Record heat likely again Thursday - WFSB 3 Connecticut

Early Warning Weather

Record heat likely again Thursday

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HARTFORD, CT (WFSB) -

Break out the shorts and t-shirts this week, though the warm weather comes with some questionable air quality.

The record for Bradley International Airport was broken on Wednesday, as temperatures soared to 94 degrees.

"This surpassed the previous record of 93 degrees that was set on May 17th in 1974 and more recently in 1977," said Chief Meteorologist Bruce DePrest.

An air quality alert is in effect until 10 p.m. for most of the state. The alert is for people in sensitive categories, like those with asthma or the elderly, and due to ground-level ozone.

Connecticut residents soaked in the sunshine all Wednesday including at Ocean Beach Park in New London. Walkers took advantage of the warm weather on Wednesday morning. They said it's a welcomed change after all the rainy and chilly days.

"We've had warm weather, cold weather, really cold weather, warm-warm, hot, cold, so this is wonderful today,” Camilla Buckley, of Waterford, said. 

Skies will be clear overnight, but the air turns more humid and muggy.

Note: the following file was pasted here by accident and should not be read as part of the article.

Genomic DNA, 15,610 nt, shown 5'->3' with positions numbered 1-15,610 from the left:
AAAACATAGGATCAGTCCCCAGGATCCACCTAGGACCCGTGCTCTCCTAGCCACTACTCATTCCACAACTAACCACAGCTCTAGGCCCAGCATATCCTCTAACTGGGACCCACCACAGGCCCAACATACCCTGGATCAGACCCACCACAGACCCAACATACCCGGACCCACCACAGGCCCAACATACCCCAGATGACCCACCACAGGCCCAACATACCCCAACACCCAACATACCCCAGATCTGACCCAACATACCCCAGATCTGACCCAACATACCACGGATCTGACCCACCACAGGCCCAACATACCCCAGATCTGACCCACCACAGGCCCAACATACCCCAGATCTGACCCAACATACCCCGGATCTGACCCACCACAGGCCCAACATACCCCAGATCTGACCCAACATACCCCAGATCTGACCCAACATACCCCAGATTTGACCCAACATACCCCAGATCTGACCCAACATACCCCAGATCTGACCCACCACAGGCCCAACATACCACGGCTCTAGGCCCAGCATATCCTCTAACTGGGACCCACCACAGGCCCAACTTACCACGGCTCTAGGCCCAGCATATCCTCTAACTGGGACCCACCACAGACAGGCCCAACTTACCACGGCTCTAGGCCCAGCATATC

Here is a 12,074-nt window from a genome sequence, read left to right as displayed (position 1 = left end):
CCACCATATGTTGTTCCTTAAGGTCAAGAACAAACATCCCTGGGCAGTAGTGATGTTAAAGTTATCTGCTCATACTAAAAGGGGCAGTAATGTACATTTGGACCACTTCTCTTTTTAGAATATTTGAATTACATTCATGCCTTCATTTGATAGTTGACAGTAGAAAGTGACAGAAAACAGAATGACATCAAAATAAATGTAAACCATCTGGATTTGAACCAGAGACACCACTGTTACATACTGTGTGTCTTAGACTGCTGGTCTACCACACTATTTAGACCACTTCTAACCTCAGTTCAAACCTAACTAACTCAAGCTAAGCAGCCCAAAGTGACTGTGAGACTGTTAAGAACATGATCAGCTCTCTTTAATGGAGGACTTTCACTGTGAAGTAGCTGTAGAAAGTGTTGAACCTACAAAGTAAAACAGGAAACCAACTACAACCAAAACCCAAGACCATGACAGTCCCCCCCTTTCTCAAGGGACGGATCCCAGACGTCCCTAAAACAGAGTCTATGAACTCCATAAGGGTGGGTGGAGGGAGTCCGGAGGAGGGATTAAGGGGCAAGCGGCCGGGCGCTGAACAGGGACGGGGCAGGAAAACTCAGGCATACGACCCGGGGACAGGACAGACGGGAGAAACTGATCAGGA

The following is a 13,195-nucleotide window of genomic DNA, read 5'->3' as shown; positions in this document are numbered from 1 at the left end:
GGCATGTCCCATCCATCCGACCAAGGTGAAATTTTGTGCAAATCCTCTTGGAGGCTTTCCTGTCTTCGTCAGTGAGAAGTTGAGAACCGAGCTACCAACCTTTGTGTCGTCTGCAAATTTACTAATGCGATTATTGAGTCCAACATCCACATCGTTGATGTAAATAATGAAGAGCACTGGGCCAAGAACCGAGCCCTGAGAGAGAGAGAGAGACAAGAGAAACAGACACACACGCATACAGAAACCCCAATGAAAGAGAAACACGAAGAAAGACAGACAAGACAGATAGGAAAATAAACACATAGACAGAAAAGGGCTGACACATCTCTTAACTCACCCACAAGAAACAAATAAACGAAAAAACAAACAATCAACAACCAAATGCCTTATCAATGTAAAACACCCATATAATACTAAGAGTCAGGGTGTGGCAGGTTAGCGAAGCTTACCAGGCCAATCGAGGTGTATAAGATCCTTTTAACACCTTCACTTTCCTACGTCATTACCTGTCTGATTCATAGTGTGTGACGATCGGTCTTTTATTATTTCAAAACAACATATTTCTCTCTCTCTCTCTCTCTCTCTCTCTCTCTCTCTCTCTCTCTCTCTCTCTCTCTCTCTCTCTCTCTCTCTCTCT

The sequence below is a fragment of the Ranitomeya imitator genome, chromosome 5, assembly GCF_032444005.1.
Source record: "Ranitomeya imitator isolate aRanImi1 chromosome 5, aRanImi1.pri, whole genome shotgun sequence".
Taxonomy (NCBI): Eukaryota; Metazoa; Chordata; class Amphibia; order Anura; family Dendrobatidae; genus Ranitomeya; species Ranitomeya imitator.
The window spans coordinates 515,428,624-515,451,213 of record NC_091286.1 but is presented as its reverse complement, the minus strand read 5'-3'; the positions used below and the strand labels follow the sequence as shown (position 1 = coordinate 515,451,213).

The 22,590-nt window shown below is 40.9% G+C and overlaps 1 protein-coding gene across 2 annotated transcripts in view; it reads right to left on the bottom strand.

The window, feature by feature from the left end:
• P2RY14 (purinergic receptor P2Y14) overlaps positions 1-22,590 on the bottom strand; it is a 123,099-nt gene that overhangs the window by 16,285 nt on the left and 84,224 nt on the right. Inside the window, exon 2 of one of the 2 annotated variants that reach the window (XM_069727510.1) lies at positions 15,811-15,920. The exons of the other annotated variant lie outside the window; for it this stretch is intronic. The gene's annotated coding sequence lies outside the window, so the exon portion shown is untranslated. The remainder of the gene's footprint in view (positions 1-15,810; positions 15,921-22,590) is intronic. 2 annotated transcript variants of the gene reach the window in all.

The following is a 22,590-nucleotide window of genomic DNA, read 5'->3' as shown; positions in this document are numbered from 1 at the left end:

Overnight, temperatures will be in the 60s, and areas of fog will likely form, especially near the coast.

Thursday, DePrest said at least one temperature record is in jeopardy.

"The record high for the Greater Hartford area for May 18th is 90 degrees, set all the way back in 1936. That record will likely be shattered by perhaps as much as 5 degrees," DePrest said.

The sky will be partly to mostly sunny on Thursday.

"There will be more haze in the air and the air quality will be unhealthy across much of the state due to higher levels of ozone," DePrest said.

A cold front will send a few showers into the state on Thursday evening, but they will be hit or miss.

It'll be another mild and muggy night with lows in the 60s to near 70 degrees.

Friday will also be warm, but highs should remain in the mid-to-upper 80s.

A few showers and thunderstorms could pop up, but the risk of any town seeing one is low. They will be the result of a passing cold front.

To read the complete technical discussion, click here.

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